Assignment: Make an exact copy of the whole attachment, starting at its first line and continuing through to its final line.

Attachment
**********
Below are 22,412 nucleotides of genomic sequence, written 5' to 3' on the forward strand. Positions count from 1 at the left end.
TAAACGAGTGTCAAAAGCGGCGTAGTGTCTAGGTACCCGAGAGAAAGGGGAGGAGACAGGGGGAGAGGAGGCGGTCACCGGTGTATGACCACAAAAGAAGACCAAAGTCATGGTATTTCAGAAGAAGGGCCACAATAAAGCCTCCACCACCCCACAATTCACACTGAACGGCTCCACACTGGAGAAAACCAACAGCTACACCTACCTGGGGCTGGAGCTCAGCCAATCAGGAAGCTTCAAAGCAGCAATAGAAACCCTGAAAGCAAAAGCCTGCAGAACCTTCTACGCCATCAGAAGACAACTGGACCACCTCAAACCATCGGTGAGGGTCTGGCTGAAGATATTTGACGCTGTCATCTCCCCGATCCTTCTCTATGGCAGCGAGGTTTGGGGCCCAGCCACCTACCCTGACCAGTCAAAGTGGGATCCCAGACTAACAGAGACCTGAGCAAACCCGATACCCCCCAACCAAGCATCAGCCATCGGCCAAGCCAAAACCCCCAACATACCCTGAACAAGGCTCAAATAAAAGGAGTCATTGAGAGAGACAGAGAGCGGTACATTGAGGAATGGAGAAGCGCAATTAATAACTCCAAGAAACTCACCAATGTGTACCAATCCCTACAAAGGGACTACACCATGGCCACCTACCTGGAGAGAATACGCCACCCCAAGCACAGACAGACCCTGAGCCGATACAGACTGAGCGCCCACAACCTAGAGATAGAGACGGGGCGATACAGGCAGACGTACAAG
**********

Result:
Below are 22,412 nucleotides of genomic sequence, written 5' to 3' on the forward strand. Positions count from 1 at the left end.
TAAACGAGTGTCAAAAGCGGCGTAGTGTCTAGGTACCCGAGAGAAAGGGGAGGAGACAGGGGGAGAGGAGGCGGTCACCGGTGTATGACCACAAAAGAAGACCAAAGTCATGGTATTTCAGAAGAAGGGCCACAATAAAGCCTCCACCACCCCACAATTCACACTGAACGGCTCCACACTGGAGAAAACCAACAGCTACACCTACCTGGGGCTGGAGCTCAGCCAATCAGGAAGCTTCAAAGCAGCAATAGAAACCCTGAAAGCAAAAGCCTGCAGAACCTTCTACGCCATCAGAAGACAACTGGACCACCTCAAACCATCGGTGAGGGTCTGGCTGAAGATATTTGACGCTGTCATCTCCCCGATCCTTCTCTATGGCAGCGAGGTTTGGGGCCCAGCCACCTACCCTGACCAGTCAAAGTGGGATCCCAGACTAACAGAGACCTGAGCAAACCCGATACCCCCCAACCAAGCATCAGCCATCGGCCAAGCCAAAACCCCCAACATACCCTGAACAAGGCTCAAATAAAAGGAGTCATTGAGAGAGACAGAGAGCGGTACATTGAGGAATGGAGAAGCGCAATTAATAACTCCAAGAAACTCACCAATGTGTACCAATCCCTACAAAGGGACTACACCATGGCCACCTACCTGGAGAGAATACGCCACCCCAAGCACAGACAGACCCTGAGCCGATACAGACTGAGCGCCCACAACCTAGAGATAGAGACGGGGCGATACAGGCAGACGTACAAG